“It is understood that terrorists plan in the near term to launch a series of attacks against Chinese organisations and personnel in Pakistan,” the Chinese embassy in Pakistan said in a statement on its website.

The embassy warned all “Chinese-invested organisations and Chinese citizens to increase security awareness, strengthen internal precautions, reduce trips outside as much as possible, and avoid crowded public spaces”.

Police have twice detained for interrogation Chinese and Pakistani workers associated with the Karot project. They are also introducing security and vetting measures for Pakistani nationals working with Chinese personnel.

If proven to be a kidnapping, Mr. Liu’s disappearance could not have come at a more awkward moment. China has signalled that it is considering freezing further CPEC-related investment until the country’s domestic situation stabilizes. China is believed to have so far invested $29 billion of the $56 billion committed.

“Political events in Pakistan have sent China in a watchful mood… I am concerned if we continue to throw surprises to the outside world, then anyone can be forced to rethink their economic investments,” Pakistan’s chief CPEC negotiator, Ahsan Iqbal, told Pakistani daily The News.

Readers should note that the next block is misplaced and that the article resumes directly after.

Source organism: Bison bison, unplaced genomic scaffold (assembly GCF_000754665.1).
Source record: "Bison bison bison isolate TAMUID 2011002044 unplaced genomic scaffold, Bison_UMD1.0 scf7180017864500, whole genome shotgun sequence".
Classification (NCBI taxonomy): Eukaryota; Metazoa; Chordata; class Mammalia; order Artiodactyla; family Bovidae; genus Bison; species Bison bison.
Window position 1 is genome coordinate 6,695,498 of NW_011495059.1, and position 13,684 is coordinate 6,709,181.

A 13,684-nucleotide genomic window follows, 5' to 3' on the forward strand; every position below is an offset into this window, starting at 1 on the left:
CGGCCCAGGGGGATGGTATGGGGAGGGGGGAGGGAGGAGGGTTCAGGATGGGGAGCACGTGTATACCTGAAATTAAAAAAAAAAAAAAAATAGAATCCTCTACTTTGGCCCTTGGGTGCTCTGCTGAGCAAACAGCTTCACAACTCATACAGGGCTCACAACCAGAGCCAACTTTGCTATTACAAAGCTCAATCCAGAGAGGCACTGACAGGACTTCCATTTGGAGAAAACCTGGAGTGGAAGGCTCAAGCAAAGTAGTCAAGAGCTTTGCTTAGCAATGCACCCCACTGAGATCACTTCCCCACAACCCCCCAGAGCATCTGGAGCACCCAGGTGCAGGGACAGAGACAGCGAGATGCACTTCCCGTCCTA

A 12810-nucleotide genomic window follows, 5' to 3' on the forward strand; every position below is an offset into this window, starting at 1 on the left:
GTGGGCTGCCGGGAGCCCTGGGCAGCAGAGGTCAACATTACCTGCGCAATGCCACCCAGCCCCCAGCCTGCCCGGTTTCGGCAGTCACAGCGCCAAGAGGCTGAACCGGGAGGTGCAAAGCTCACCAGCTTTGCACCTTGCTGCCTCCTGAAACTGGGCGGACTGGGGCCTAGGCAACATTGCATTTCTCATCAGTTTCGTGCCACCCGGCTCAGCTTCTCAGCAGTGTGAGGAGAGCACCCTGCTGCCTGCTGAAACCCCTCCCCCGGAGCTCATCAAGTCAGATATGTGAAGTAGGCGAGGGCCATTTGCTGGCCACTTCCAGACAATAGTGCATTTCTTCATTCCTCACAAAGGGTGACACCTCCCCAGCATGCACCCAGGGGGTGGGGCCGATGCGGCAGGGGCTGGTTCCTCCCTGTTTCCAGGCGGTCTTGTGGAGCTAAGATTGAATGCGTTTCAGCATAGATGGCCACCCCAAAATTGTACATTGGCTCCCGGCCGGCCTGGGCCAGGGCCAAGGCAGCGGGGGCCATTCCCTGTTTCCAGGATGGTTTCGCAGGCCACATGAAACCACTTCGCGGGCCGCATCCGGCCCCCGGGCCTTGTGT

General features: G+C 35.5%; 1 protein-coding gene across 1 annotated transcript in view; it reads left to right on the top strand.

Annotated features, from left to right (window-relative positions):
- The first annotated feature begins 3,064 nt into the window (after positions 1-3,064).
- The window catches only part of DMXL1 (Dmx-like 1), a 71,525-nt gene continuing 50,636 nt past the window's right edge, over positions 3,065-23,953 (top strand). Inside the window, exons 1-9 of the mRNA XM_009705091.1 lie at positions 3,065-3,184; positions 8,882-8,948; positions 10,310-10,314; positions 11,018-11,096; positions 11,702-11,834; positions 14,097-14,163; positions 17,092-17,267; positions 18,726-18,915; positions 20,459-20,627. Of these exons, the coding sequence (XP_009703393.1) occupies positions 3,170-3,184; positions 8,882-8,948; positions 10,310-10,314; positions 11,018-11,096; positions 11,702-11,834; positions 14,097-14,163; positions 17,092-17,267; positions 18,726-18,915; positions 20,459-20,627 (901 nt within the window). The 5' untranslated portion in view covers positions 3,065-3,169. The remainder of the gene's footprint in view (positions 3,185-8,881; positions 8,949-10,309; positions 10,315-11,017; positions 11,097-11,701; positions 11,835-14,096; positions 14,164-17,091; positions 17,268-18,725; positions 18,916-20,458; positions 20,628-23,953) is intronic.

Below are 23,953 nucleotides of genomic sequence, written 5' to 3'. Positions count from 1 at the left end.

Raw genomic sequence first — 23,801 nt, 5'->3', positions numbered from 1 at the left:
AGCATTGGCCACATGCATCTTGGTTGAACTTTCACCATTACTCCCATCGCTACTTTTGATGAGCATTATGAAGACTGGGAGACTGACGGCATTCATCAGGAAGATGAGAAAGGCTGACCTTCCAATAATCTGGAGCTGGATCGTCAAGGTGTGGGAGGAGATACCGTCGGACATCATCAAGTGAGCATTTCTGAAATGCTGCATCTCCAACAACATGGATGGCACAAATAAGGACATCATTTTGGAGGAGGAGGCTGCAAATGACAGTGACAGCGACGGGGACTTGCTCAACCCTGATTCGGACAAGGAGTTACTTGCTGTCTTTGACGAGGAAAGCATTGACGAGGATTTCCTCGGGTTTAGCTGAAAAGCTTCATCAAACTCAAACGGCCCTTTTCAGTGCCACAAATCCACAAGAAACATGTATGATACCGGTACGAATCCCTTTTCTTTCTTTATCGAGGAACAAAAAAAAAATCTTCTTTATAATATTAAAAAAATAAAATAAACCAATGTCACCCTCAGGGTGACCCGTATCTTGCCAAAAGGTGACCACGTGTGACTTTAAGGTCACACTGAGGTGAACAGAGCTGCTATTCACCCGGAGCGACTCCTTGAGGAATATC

China had earlier decided to redevelop criteria for the funding of CPEC-related infrastructure projects in an apparent effort to enhance the Pakistani military’s stake in the country’s economy at a time that the armed forces are flexing their political muscle.

The Chinese decision that reportedly led to the suspension of funding for three major road projects valued at a total of $850 million – the upgrading of the Dera Ismail Khan-Zhob motorway and the Karakorum highway as well as construction of a 110-kilometre road linking Khuzdar and Basima – suggested that Beijing was not averse to exploiting its massive investment in the Belt and Road to shape the political environment in key countries in its authoritarian mould.